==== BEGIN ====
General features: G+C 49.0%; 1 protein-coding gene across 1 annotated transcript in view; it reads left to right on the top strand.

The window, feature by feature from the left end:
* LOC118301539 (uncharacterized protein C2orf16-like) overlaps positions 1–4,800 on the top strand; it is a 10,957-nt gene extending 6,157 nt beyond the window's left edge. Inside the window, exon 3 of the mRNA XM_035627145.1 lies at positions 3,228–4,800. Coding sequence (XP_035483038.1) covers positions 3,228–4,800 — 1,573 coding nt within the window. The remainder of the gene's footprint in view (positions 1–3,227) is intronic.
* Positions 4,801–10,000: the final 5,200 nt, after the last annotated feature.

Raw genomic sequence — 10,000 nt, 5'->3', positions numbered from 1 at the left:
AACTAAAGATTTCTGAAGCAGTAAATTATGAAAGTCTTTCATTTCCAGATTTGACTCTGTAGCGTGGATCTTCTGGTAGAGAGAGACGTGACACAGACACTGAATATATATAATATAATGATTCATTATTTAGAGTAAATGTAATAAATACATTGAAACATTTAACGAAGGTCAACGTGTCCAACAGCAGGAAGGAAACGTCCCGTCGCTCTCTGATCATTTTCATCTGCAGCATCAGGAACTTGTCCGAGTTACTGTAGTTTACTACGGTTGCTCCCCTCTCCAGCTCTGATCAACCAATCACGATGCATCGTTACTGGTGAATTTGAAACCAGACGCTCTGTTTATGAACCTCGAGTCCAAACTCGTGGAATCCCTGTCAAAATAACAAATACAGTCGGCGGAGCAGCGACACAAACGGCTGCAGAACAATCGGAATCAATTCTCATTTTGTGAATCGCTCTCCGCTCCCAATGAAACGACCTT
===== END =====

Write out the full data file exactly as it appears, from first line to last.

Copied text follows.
General features: G+C 49.0%; 1 protein-coding gene across 1 annotated transcript in view; it reads left to right on the top strand.

The window, feature by feature from the left end:
* LOC118301539 (uncharacterized protein C2orf16-like) overlaps positions 1–4,800 on the top strand; it is a 10,957-nt gene extending 6,157 nt beyond the window's left edge. Inside the window, exon 3 of the mRNA XM_035627145.1 lies at positions 3,228–4,800. Coding sequence (XP_035483038.1) covers positions 3,228–4,800 — 1,573 coding nt within the window. The remainder of the gene's footprint in view (positions 1–3,227) is intronic.
* Positions 4,801–10,000: the final 5,200 nt, after the last annotated feature.

Raw genomic sequence — 10,000 nt, 5'->3', positions numbered from 1 at the left:
AACTAAAGATTTCTGAAGCAGTAAATTATGAAAGTCTTTCATTTCCAGATTTGACTCTGTAGCGTGGATCTTCTGGTAGAGAGAGACGTGACACAGACACTGAATATATATAATATAATGATTCATTATTTAGAGTAAATGTAATAAATACATTGAAACATTTAACGAAGGTCAACGTGTCCAACAGCAGGAAGGAAACGTCCCGTCGCTCTCTGATCATTTTCATCTGCAGCATCAGGAACTTGTCCGAGTTACTGTAGTTTACTACGGTTGCTCCCCTCTCCAGCTCTGATCAACCAATCACGATGCATCGTTACTGGTGAATTTGAAACCAGACGCTCTGTTTATGAACCTCGAGTCCAAACTCGTGGAATCCCTGTCAAAATAACAAATACAGTCGGCGGAGCAGCGACACAAACGGCTGCAGAACAATCGGAATCAATTCTCATTTTGTGAATCGCTCTCCGCTCCCAATGAAACGACCTT